It is hard to believe, but 2012 is nearly over and by the time you read this, 2013 will be even closer! With the new year looming so near plenty of CAD professionals are writing resolutions for the new year that include those chores we all try to put off. You know the ones I’m talking about. The list that includes the bittersweet task of upgrading all of your users to the latest release of AutoCAD®!
It is both a joyous and a fearsome task.
In a Perfect World
With just a few weeks’ worth of night times left between now and the release of AutoCAD 2014, I imagine that more than a few of us will dream of a perfect world with frictionless upgrades. Dancing in the sleeping minds of CAD managers everywhere is a world where installations are instant and every workstation is prepped and primed for the upgrade. We dream of a time when users willingly schedule time into their day for us to come in, riding white horses, with the shiny AutoCAD packaging held high above our heads, ready to install without scheduling conflicts. We certainly have at least daydreamed of a world where installations of the newest AutoCAD release was headed for a workstation with plenty of free hard drive space and RAM to spare.
All of this, of course, is not even accounting for the adulation we would receive from our collective users for rescuing them from CAD obsolescence. Yes, this is a world of magic CAD unicorns and instant, effortless upgrades.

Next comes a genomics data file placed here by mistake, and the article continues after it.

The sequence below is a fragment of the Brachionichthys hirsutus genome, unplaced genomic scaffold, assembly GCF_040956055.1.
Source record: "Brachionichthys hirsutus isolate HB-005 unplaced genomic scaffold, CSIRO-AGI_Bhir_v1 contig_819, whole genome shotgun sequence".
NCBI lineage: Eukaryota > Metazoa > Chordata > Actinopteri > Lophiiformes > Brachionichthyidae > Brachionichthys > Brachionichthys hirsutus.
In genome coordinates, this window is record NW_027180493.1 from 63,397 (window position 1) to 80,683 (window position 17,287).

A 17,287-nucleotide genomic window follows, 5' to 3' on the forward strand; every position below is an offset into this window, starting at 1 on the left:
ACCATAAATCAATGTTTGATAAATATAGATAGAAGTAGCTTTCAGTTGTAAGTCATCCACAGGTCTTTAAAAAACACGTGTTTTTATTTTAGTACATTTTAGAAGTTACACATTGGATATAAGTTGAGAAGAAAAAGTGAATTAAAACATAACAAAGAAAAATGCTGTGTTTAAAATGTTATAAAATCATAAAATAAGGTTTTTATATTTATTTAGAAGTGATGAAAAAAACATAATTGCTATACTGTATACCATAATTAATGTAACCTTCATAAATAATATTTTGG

The Cold, Harsh Truth
Unfortunately there is a harsher reality that exists far from the land of CAD unicorns. It is one fraught with perils for the CAD manager planning upgrades to the latest release of AutoCAD for even the smallest of work groups. The list of issues and complications can seem nearly endless to all but the most experienced of CAD warriors. And like every great war, this one is made up of smaller battles that each needs to be won.
The simple procurement of the latest AutoCAD release can be a true difficulty if your firm is not part of the Autodesk subscription plan. It can seem as if no amount of new features or improved workflows and user interfaces can sway some tight-walleted bosses. Even worse are the poor CAD managers caught between a subscription and a boss who feels that yearly upgrades are a waste of time and would rather “skip” a release or two. How many of us have gone gray fighting the uphill battle against this sort of situation? Too many, I am certain.